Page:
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Rattled by her visit, he meditates in his cell for a few days, during which I believe he finally understands he cannot achieve peace unless he resolves what he has been leaving hanging on his conscience. So, instead of hiding in the monastery, he goes back to Jung Hee on a clear sunny day to find a resolution, bringing yellow flowers that symbolise friendship and happiness (https://www.rd.com/advice/relationships/6-rose-colors-and-their-meanings/)

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I wonder what allows Jung Hee to move on after the visit? I think it’s because she realises that he does love her enough to suffer from this much guilt.The fact that she is loved and does matter reverses Jung Hee’s suspicion that she is not worth much and therefore should not live properly. And her forgiveness frees our monk to finally find the peace that he has been seeking for the past 20 years. His visit symbolically closes the gap between the temple (sacred, solitary, free) and Hugye (down-to-earth, secular, strong kinship ties). Instead of obtaining peace by running away from real life and hiding in some monastery, he embodies the peace that he has been seeking, and may now become a real sage who brings peace to everyone wherever he goes.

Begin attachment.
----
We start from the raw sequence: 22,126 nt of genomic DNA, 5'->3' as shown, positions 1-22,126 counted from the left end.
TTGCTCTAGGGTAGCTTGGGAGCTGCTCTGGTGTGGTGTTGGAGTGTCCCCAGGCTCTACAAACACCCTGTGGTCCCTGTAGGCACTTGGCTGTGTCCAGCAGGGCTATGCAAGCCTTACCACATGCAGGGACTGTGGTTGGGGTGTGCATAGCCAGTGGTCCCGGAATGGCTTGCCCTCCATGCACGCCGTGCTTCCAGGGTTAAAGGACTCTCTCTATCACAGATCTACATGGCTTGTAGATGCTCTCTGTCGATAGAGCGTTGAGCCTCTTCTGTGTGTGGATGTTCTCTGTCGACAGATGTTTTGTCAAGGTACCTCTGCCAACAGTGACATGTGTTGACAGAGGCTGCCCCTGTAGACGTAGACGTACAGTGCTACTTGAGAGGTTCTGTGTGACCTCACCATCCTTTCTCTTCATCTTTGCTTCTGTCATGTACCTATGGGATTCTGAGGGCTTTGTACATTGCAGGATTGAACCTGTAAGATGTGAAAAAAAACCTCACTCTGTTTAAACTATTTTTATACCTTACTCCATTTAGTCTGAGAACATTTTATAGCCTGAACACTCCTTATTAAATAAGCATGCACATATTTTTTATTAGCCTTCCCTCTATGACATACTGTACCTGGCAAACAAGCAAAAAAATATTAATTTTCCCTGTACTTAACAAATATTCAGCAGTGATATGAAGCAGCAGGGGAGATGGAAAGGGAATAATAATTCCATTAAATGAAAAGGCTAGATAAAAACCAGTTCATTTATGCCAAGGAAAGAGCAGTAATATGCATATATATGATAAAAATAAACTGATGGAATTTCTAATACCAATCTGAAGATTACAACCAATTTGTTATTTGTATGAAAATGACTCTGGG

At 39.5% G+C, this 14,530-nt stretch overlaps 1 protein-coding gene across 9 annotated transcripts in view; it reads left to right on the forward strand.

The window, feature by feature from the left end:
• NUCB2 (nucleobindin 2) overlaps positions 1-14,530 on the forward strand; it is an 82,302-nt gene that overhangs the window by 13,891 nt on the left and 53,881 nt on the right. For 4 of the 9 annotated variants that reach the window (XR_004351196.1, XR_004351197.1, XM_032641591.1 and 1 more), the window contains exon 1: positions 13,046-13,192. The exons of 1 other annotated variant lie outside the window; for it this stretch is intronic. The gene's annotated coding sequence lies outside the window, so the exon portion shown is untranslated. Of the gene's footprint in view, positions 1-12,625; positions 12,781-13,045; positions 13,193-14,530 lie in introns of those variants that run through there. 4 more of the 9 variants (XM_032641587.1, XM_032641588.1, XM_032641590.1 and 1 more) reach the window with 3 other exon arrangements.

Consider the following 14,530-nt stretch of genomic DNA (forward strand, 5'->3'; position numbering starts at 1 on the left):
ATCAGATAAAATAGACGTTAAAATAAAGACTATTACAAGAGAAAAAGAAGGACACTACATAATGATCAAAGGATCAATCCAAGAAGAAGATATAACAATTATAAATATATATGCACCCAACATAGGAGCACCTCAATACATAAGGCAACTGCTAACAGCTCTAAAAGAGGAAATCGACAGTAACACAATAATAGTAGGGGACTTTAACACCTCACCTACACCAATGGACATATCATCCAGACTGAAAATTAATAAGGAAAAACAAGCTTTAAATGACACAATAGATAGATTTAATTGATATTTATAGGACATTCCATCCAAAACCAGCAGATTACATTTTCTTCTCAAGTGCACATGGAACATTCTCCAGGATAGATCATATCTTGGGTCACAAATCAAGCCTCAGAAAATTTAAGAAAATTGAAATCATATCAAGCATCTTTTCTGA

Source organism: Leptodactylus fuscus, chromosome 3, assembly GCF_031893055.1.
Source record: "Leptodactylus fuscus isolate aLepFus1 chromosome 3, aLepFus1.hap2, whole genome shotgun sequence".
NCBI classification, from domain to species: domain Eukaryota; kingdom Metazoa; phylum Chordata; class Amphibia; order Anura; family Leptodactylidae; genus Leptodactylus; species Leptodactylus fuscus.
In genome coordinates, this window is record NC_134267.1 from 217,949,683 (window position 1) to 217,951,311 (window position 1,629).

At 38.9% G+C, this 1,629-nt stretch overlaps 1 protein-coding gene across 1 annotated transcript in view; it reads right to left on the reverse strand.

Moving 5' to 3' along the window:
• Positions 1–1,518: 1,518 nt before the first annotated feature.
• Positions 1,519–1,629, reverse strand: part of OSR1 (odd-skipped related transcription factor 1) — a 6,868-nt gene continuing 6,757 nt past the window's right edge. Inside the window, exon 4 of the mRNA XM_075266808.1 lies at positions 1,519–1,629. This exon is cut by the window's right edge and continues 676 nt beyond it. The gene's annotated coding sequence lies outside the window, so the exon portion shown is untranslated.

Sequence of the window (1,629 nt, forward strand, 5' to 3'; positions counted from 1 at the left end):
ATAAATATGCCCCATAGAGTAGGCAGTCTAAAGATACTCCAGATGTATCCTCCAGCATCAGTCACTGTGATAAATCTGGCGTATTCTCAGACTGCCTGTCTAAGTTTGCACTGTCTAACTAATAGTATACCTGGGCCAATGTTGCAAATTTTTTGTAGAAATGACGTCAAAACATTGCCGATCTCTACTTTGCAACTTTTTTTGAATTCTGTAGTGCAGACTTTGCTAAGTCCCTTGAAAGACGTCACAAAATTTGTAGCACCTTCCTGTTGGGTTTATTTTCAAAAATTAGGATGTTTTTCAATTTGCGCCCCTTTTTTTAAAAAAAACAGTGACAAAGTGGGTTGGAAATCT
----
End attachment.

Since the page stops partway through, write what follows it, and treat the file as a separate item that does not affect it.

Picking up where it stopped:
Grandma’s Nursing Home (somewhere over the rainbow?)

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The elderly living facility to which grandma shifts is also in the countryside. After they move in, grandma thanks Dong Hoon for taking care of Ji An. Depending on your point of view (and as was pointed out by a fellow poster), this could also be seen as a symbolic gesture of passing the baton of taking care of Ji An to Dong Hoon.

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Ji An has a few insights here. On an unknown road between the facility and the bus stop, Dong Hoon tells Ji An that her past is not a big deal if she stops harping on it. In essence, he is telling her that she should let go of her guilt (my own words) and live up to her name, reaching comfort/peace (an/安/안).

Before her death, Ji An and Dong Hoon visit grandma at the nursing home for the last time. With falling blossoms in the background, Grandma tells Ji An about the widening circle of love.

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Originally posted by aioiaoi

Her relationship with Dong Hoon is undoubtedly very precious. So is every relationship she develops – with the brothers, the neighbourhood ajusshis, with Jung Hee and Yu Ra. So, please live in gratitude by living well.

The failure to grasp that love can be widely shared in community, as much as it can be deeply felt towards a certain person, is something which causes Yoon Hee a lot of bitterness. But for DH and JA, they are able to live well because they have learned their lessons in the countryside well – for Dong Hoon to love himself more, and for Ji An, to let her original love ripple out to embrace the rest of the world.


More featured locations:

Hangang Bridge

Dongho Bridge

Hoogye Stop

The Rail Tracks

Filming Locations

 

2 thoughts on “My Mister Locations: The Countryside (part 5/5)”